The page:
PSU's Institute for Sustainable Solutions ran a nice article about our field trip to Woodburn to visit with PCUN (Pineros y Campesinos Unidos del Noroeste), the primary union supporting farmworkers in the Willamette Valley and beyond. The trip brought together students from my Feeding the City class and our Graduate Certificate in Sustainable Food Systems. We followed our visit to PCUN with a tour and lunch at the Portland Mercado in East PDX.
Here's the article:
Food Systems field trip features local Latinx movements in agriculture and community-led retail businessJuly 6, 2017 - 3:05pm — Lauren Everett
In June, students in the Graduate Certificate in Sustainable Food Systems joined Nathan McClintock’s Feeding The City class on a field trip to learn about the labor side of food justice.
Founded in 1985 and located in the small agricultural town of Woodburn, Pineros y Campesinos Unidos del Noroeste (PCUN) is Oregon’s farm workers union, and represents over 6,000 members ...
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Congrats to my PhD student Amy Coplen on a fantastic panel she organized here at PSU a few weeks ago. "Working for Food Justice: What does farm-to-table really mean?" brought together over 60 food workers, labor organizers, and members of the PSU community to discuss how we can advocate for food workers. Panelists included representatives of Piñeros y Campesinos Unidos del Noroeste (PCUN), Adelante Mujeres, the IWW, and UNITE HERE.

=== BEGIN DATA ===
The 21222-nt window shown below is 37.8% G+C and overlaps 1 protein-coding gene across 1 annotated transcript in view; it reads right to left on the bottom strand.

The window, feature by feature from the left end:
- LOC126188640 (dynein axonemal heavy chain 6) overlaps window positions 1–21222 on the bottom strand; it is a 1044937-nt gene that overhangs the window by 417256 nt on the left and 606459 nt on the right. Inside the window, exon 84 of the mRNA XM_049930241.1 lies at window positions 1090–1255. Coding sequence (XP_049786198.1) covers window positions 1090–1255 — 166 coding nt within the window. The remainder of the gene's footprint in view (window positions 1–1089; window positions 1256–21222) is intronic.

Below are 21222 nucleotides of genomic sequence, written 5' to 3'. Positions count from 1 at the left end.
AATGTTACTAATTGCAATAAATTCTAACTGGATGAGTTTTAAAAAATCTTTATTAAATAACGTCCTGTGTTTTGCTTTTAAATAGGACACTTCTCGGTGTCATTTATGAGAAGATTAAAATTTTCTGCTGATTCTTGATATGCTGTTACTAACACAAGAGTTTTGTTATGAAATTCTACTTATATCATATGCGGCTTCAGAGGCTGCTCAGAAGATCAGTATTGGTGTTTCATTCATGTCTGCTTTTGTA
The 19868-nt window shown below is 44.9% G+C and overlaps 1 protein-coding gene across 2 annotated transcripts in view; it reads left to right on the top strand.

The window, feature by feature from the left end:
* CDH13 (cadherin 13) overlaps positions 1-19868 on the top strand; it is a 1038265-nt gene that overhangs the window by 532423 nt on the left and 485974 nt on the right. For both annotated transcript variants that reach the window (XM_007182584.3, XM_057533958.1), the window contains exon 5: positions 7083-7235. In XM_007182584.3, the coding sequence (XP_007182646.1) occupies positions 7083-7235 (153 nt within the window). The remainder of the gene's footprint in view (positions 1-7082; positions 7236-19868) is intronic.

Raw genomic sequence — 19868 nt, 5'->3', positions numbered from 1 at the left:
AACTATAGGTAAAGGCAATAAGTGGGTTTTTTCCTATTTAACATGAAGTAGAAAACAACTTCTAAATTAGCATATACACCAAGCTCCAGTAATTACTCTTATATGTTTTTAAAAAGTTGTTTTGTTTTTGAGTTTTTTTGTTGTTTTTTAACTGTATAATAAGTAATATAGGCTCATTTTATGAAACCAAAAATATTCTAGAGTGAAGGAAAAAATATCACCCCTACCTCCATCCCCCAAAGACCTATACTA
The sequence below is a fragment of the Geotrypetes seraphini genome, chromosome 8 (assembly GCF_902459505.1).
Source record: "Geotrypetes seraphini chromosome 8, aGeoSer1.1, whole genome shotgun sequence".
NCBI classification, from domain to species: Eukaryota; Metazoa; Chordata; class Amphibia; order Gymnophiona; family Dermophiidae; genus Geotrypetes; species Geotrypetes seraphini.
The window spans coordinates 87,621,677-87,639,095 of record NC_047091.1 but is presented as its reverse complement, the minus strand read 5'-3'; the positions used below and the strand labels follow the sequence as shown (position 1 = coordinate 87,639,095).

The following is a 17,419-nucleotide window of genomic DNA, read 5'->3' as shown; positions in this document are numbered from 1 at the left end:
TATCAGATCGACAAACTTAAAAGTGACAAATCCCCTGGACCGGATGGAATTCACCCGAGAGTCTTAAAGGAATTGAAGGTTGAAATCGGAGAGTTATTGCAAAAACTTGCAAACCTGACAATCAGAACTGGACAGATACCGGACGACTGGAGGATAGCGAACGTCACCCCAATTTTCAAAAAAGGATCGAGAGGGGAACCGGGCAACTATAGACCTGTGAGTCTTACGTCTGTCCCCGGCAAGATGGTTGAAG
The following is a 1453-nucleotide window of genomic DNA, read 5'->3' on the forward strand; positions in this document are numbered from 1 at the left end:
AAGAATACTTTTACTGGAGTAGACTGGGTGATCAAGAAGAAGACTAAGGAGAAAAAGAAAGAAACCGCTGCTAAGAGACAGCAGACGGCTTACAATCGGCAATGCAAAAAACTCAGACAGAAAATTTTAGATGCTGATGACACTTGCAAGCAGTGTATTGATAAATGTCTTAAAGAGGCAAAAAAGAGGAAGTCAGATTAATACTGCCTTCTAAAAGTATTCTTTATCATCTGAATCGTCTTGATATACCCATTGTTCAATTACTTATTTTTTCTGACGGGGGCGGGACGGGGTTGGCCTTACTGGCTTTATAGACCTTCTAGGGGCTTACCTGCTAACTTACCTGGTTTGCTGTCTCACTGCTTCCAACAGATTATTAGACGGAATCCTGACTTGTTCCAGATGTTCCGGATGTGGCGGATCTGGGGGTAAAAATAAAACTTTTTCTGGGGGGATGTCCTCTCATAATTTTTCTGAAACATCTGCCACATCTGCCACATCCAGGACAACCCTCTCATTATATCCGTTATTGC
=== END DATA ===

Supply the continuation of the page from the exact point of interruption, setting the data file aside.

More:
"Many of those who work to put food on our plates cannot afford to feed themselves. Food labor— including cultivating, harvesting, sorting, packaging, processing, transporting, marketing, retailing, preparing, and serving food—constitutes over half of all human labor. Yet, this work remains largely invisible to consumers. The city of Portland is rapidly gaining status as the foodie capital of the world. Local restaurants are praised for their dedication to local and organic sourcing, but little attention is paid to the work that goes into preparing these meals. In “farm-to-table” restaurants, food somehow magically and gracefully makes its way from the field to your plate. The term “farm-to-table” itself erases from the diners consciousness, all of the hands and bodies and minds that work so hard to feed us. More broadly, the alternative food movement is so focused on environmental sustainability and the health of those consuming food that the wellbeing of those who work in the food system is largely ignored."
Congratulations to Amy on this fantastic effort. Read more about the event and panel participants here.
Nathan McClintock is a geographer and professor of urban studies and planning at Portland State University.